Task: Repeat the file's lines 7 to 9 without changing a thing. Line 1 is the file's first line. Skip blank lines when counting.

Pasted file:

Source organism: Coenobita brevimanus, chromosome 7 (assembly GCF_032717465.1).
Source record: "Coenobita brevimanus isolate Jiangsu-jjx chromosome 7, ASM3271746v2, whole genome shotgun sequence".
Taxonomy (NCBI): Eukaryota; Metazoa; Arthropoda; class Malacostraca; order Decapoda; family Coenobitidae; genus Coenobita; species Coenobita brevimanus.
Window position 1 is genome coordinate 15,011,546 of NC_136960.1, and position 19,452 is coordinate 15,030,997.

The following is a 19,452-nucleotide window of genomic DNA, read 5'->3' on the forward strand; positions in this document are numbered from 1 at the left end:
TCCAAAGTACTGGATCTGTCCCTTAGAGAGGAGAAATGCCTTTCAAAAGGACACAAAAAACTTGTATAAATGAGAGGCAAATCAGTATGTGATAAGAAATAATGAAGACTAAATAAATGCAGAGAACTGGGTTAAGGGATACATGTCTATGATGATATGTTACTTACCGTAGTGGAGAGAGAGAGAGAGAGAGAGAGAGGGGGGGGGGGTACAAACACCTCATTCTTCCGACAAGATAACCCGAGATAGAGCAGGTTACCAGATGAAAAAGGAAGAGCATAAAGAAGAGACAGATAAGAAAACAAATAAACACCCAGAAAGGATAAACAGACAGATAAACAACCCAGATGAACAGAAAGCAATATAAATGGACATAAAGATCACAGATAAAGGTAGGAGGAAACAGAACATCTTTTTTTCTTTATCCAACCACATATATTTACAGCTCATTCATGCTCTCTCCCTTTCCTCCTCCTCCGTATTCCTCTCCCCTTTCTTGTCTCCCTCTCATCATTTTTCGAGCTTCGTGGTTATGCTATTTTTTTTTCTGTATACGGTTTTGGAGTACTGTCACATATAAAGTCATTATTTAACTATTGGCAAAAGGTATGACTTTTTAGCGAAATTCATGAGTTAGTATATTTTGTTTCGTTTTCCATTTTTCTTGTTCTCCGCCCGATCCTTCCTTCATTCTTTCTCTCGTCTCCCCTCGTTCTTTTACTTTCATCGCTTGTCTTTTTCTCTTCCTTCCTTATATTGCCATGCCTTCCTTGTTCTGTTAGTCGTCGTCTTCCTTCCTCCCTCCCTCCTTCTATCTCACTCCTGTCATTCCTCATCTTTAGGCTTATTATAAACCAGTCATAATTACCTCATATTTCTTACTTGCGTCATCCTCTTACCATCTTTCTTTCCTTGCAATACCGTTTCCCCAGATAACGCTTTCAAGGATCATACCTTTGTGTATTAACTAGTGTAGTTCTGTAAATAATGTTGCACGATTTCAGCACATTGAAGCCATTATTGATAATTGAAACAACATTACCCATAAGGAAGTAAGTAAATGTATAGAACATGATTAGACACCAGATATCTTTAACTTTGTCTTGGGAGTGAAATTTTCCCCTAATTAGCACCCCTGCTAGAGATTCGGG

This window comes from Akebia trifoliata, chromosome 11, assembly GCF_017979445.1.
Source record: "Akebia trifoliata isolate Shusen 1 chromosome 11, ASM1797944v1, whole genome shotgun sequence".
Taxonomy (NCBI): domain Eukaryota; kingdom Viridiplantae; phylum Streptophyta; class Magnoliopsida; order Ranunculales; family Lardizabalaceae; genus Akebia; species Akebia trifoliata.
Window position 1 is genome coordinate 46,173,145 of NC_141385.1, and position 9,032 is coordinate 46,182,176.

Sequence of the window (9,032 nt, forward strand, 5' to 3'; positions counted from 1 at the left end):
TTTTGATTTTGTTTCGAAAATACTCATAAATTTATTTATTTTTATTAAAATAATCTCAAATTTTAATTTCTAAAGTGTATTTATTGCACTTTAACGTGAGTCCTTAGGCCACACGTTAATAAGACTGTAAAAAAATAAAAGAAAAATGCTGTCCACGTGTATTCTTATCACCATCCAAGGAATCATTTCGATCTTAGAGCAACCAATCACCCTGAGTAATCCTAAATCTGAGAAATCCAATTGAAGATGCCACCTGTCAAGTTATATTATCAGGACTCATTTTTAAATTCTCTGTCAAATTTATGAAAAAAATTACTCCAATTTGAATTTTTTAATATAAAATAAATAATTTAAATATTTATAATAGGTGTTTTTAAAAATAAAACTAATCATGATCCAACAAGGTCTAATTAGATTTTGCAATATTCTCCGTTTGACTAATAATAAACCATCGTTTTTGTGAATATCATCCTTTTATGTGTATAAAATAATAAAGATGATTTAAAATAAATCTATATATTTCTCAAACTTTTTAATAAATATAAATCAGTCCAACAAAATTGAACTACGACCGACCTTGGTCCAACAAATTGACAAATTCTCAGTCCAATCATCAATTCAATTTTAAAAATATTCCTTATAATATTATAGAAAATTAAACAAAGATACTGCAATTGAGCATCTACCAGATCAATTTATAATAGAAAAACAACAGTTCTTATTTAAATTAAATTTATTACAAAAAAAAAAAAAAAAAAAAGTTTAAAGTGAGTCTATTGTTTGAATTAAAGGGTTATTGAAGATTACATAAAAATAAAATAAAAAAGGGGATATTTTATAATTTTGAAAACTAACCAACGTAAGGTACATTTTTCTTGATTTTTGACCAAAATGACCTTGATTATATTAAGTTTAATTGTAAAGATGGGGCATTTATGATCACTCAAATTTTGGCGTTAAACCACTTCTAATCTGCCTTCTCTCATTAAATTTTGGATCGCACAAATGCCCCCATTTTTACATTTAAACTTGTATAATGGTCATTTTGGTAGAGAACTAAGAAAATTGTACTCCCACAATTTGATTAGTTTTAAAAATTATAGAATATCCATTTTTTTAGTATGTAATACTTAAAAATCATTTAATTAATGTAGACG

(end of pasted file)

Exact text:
This window comes from Akebia trifoliata, chromosome 11, assembly GCF_017979445.1.
Source record: "Akebia trifoliata isolate Shusen 1 chromosome 11, ASM1797944v1, whole genome shotgun sequence".
Taxonomy (NCBI): domain Eukaryota; kingdom Viridiplantae; phylum Streptophyta; class Magnoliopsida; order Ranunculales; family Lardizabalaceae; genus Akebia; species Akebia trifoliata.